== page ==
But I made it with a few minutes to spare.

It was good to see some familiar faces and old friends, as well as a few I'd spoken to on the phone but never met in person.

The presentation was by Jim Balding, and he presented on some of the challenges and the responsibilities of Project Managers.

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Granted, there was quite a bit that wasn't clear. Being an Inventor guy, some of the lingo is a little foreign.

But alas, the more that we are different, the more alike we become!

Many of the challenges of the architectural project manager are the same for their manufacturing counterparts.

Things like coordinating teams, customers, and government regulatory agencies keep them awake at night. They have to define what format files are to be delivered in, make sure the correct information flows correctly. In short, they're the air traffic controllers that keep everything moving, and preventing collisions that bring the project to a grinding (and expensive) halt.

So how can this one Inventor guy help this world of Building Information Modeling?

By becoming another link in the chain.

The models created in Inventor are now able to be exported to Revit via AEC Exchange, and now the information created by the designers using Inventor can now become a part of the Revit information stream.

Here's the overview video from the lastpost. I'm working on some data for a bit of show and tell.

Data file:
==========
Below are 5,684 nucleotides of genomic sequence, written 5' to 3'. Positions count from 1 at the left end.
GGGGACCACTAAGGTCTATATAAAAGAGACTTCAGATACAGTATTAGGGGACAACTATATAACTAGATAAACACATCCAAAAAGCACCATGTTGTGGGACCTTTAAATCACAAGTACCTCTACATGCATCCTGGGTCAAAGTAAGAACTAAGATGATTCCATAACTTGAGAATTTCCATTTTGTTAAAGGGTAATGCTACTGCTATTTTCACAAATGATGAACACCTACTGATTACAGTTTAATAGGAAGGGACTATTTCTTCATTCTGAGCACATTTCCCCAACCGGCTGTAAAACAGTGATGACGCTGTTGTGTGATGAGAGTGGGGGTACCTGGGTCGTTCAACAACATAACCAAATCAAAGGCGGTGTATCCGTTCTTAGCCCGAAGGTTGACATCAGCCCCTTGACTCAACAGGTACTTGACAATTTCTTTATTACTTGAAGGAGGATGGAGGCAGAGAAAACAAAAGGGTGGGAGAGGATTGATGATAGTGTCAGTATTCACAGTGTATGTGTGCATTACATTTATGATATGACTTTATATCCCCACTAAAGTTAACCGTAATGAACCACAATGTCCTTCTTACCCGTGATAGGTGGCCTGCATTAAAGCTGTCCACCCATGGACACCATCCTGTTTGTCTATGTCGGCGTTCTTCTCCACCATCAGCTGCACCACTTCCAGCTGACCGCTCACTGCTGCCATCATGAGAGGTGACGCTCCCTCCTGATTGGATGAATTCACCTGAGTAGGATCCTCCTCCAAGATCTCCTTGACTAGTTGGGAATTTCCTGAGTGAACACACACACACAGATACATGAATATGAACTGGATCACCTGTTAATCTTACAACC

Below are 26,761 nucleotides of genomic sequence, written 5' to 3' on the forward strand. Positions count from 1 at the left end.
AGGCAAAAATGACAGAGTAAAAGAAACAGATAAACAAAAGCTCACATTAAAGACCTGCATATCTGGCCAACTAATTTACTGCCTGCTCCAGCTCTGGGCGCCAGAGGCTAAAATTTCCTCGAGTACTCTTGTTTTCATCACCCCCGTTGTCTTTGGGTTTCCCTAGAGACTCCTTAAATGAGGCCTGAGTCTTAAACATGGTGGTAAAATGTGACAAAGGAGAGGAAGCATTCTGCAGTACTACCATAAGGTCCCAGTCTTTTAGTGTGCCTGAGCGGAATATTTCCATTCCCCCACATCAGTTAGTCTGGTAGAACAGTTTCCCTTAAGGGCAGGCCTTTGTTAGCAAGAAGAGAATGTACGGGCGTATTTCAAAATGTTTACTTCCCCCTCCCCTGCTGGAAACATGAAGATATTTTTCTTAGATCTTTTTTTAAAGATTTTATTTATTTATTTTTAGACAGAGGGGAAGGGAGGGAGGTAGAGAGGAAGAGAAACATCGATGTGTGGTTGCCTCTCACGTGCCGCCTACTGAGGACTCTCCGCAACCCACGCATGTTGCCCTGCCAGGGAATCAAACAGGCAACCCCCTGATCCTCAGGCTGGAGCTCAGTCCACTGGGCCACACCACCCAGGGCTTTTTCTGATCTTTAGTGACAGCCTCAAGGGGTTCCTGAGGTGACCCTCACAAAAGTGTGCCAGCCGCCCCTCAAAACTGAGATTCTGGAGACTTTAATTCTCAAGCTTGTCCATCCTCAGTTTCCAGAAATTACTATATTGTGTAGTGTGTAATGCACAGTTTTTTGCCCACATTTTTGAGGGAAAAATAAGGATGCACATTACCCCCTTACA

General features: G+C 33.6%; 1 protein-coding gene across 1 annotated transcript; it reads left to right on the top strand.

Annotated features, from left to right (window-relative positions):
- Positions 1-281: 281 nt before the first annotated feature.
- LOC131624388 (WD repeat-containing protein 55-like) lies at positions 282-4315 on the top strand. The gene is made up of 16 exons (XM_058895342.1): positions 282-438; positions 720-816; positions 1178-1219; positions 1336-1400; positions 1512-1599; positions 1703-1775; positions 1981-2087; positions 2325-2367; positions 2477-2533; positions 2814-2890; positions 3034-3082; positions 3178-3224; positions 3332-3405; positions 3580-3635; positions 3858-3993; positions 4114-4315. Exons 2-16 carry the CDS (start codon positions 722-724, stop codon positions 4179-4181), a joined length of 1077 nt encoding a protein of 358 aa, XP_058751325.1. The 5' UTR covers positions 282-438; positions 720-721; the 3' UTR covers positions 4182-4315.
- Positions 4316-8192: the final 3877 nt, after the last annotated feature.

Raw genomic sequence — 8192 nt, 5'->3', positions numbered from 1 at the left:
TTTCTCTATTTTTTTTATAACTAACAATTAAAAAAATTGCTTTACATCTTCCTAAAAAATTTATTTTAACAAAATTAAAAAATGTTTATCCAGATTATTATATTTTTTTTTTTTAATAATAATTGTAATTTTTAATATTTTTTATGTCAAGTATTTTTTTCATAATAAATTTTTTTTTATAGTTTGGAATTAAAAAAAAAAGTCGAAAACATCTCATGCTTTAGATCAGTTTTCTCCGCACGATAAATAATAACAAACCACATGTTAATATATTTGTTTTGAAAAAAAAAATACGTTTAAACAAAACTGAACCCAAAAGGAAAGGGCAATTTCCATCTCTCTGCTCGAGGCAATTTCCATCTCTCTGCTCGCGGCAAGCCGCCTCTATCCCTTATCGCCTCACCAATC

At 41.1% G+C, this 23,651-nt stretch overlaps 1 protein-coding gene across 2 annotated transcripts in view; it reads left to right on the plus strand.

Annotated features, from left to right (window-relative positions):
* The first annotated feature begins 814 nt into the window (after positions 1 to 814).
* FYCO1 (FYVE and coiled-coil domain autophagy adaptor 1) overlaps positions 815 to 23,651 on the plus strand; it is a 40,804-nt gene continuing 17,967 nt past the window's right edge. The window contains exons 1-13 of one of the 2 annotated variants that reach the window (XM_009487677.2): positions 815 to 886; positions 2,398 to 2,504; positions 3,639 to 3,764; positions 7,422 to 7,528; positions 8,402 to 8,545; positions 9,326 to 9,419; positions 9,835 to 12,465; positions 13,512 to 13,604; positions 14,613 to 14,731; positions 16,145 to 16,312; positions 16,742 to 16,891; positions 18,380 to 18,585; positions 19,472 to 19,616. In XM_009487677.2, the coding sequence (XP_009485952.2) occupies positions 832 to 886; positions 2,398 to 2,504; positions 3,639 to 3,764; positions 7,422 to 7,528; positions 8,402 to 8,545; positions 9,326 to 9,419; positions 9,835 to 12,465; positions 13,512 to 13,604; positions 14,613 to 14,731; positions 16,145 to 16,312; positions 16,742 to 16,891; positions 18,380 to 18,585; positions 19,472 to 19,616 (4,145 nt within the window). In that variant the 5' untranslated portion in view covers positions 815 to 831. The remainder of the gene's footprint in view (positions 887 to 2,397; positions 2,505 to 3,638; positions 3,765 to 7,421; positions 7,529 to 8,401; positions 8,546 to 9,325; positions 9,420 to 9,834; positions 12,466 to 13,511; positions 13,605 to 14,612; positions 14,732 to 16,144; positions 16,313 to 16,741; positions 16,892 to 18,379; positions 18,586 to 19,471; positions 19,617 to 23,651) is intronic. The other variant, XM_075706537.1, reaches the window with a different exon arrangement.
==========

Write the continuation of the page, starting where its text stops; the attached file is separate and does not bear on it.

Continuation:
I'm planning on getting some data together. I'm hoping to have a nice little data set for the Autodesk Manufacturing Academy!

Happy Inventing!

Monday, September 14, 2009

Codecs, Codecs Everywhere...and Which One to Use for Showcase?

“I realize that if I wait until I am no longer afraid to act, write, speak, be, I'll be sending messages on a Ouija board, cryptic complaints from the other side” Audre Lorde

A question from a user prompted me to write this post, and while I can't say that I know it all, that doesn't mean I can't share what I know.

Something that I've found is a bit of a mystery in Autodesk Showcase is, which codec to when animating a movie. I can't say I have it all figured out. I can only say that I've learned a few things by trial and error.

First, let's define what a codec is:

It's a small program that compresses and decompresses (that's where codec comes from. COmpressor-DECompressor). Wikipedia has a nice definition HERE

We're all familar with the trial and error method. It goes something like this.

1) Try to create something
2) Fail miserably.
3) Shake your fist and curse your computer.
4) Repeat until you get a desireable result.
5) Repeat step 4 until you figure out how you stumbled onto the desirable result.
6) Promise to take better notes next time.

So which have I used so far?

I've tried most of these at one point or another, of the 'standard' ones, and of the standards, yields the best results.

The downside? The files are HUGE. And when I say huge, I mean really HUGE. I'm talking 50+MB, and it's not that hard to get through the 100MB ceiling.

If you can live with this, it works pretty well.

I've tried Intel UYUC, and although I haven't used that one too much, it seems to work well too.

Screen Shot of a movie using the Intel UYUC Codec. Results are pretty good.
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The one that seems to have given me the poorest results, is Microsoft Video 1. In my experience (which may be subject to user error), it takes really good Showcase videos and produces pretty pixelated videos from them. And when I mean pixelated, I mean Atari 2600 pixelated.